Skip main navigation

Military Health System

Clear Your Browser Cache

This website has recently undergone changes. Users finding unexpected concerns may care to clear their browser's cache to ensure a seamless experience.

What You Need to Know About Mpox

Image of A human hand with sores. Monkeypox symptoms include fever, a rash, skin blisters, and others. (Photo: National Health Service England High Consequence Infectious Diseases Network and CDC)

The infectious viral disease mpox is slowly spreading around the world, including the United States. On August 4, the United States formally declared it a public health emergency.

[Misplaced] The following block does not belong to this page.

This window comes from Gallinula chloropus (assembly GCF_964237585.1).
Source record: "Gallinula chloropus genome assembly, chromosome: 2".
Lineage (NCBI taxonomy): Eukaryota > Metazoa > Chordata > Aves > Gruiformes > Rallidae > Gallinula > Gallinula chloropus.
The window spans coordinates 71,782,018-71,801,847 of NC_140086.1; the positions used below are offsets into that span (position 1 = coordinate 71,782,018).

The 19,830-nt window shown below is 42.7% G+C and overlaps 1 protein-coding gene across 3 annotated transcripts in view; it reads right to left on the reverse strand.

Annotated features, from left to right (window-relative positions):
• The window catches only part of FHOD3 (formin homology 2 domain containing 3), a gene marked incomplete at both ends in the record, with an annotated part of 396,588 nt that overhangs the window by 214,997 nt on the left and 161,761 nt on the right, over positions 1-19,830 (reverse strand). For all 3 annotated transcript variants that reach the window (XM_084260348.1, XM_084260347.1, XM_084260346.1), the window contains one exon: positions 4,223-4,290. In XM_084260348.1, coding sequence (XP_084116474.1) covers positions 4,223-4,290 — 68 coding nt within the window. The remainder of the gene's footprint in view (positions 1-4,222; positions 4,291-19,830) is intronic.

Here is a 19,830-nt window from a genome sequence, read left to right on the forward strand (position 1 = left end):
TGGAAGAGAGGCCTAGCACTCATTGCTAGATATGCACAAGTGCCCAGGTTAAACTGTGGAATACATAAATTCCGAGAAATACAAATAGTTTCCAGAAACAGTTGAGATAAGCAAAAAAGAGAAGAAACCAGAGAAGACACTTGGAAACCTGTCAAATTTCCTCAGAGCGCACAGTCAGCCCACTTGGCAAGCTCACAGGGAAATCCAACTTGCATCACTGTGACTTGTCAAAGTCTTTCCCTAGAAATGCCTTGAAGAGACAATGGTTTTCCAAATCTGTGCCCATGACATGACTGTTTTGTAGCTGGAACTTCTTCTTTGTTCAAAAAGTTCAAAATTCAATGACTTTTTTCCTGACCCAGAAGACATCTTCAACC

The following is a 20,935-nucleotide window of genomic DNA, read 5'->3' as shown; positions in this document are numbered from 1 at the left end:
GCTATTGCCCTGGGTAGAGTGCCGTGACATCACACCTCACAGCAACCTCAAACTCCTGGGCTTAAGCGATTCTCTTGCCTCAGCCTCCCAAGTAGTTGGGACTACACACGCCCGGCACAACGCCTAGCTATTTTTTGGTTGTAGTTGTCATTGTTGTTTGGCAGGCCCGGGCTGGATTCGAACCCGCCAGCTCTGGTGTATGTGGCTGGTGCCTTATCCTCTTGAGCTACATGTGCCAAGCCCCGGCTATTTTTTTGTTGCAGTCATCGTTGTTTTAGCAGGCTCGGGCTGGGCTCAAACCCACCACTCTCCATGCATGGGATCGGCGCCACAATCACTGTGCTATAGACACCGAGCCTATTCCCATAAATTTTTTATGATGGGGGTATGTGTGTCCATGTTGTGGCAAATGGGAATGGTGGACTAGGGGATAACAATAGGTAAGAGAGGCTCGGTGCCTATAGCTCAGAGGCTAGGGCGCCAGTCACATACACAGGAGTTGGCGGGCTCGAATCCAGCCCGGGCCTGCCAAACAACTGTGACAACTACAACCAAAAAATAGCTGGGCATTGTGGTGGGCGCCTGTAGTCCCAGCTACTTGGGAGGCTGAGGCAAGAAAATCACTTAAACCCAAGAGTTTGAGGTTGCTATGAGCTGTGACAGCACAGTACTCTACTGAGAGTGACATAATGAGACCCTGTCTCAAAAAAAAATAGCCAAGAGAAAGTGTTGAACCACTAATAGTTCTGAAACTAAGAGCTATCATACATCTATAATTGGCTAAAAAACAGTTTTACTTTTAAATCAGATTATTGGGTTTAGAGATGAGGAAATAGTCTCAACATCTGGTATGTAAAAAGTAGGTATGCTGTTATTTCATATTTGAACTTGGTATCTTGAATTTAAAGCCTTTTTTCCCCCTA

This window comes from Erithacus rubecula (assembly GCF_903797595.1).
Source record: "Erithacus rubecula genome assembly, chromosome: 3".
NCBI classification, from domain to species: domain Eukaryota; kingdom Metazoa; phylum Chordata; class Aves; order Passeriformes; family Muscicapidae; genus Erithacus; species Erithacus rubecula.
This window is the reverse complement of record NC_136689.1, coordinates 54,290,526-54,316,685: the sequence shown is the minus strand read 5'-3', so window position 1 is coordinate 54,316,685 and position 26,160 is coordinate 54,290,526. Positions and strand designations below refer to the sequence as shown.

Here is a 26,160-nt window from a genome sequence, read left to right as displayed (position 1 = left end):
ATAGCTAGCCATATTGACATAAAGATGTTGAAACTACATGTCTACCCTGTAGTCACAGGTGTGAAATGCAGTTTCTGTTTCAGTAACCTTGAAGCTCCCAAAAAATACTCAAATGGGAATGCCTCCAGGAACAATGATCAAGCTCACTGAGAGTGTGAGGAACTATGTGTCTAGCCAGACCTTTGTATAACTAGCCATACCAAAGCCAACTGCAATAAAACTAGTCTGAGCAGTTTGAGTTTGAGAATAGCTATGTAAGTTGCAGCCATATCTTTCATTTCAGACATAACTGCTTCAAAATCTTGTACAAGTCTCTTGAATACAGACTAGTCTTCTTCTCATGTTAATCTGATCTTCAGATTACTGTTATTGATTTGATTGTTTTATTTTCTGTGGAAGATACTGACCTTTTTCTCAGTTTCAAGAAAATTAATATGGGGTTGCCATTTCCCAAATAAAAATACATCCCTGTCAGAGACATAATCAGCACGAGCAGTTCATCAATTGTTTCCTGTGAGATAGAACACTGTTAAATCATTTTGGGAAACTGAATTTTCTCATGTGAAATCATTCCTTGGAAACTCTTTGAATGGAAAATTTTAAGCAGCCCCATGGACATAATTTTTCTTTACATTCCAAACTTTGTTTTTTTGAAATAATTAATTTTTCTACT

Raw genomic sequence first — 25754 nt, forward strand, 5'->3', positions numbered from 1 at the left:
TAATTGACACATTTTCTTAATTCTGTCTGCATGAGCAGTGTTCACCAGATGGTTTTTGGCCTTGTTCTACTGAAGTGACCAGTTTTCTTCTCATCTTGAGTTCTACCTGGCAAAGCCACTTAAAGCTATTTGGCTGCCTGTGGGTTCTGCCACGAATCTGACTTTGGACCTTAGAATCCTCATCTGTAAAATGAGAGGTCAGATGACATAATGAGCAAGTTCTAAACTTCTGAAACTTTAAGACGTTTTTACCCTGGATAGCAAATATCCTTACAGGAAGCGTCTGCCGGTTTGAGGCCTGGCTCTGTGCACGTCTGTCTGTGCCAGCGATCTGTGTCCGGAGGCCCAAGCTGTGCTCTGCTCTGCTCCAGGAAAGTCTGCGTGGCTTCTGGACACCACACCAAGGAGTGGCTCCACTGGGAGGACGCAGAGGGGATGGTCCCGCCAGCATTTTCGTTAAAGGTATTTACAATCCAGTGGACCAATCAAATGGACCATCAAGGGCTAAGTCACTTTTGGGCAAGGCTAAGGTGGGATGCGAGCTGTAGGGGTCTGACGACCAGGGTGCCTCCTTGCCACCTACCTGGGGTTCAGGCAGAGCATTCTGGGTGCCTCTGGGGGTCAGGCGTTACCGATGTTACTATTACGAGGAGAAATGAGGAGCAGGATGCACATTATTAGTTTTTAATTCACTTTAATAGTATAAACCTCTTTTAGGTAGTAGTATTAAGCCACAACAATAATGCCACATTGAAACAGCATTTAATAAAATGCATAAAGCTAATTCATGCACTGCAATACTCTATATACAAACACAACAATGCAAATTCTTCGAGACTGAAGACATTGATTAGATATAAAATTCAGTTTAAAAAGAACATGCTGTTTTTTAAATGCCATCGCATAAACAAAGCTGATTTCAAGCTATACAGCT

Mpox can spread by anyone to anyone. While international, national, state, and local health officials closely monitor the outbreak, Military Health System officials are carefully tracking the spread as well.

As of August 4, U.S. counts are approximately 7,000 probable or confirmed cases, according to the Centers for Disease Control and Prevention. The CDC maintains a public daily case count dashboard. The number may seem small, but it increases daily.

While there are few cases reported among military personnel and their families, the declaration of a national health emergency means that it constitutes a "public health risk to other states through the international spread of disease,” according to the World Health Organization.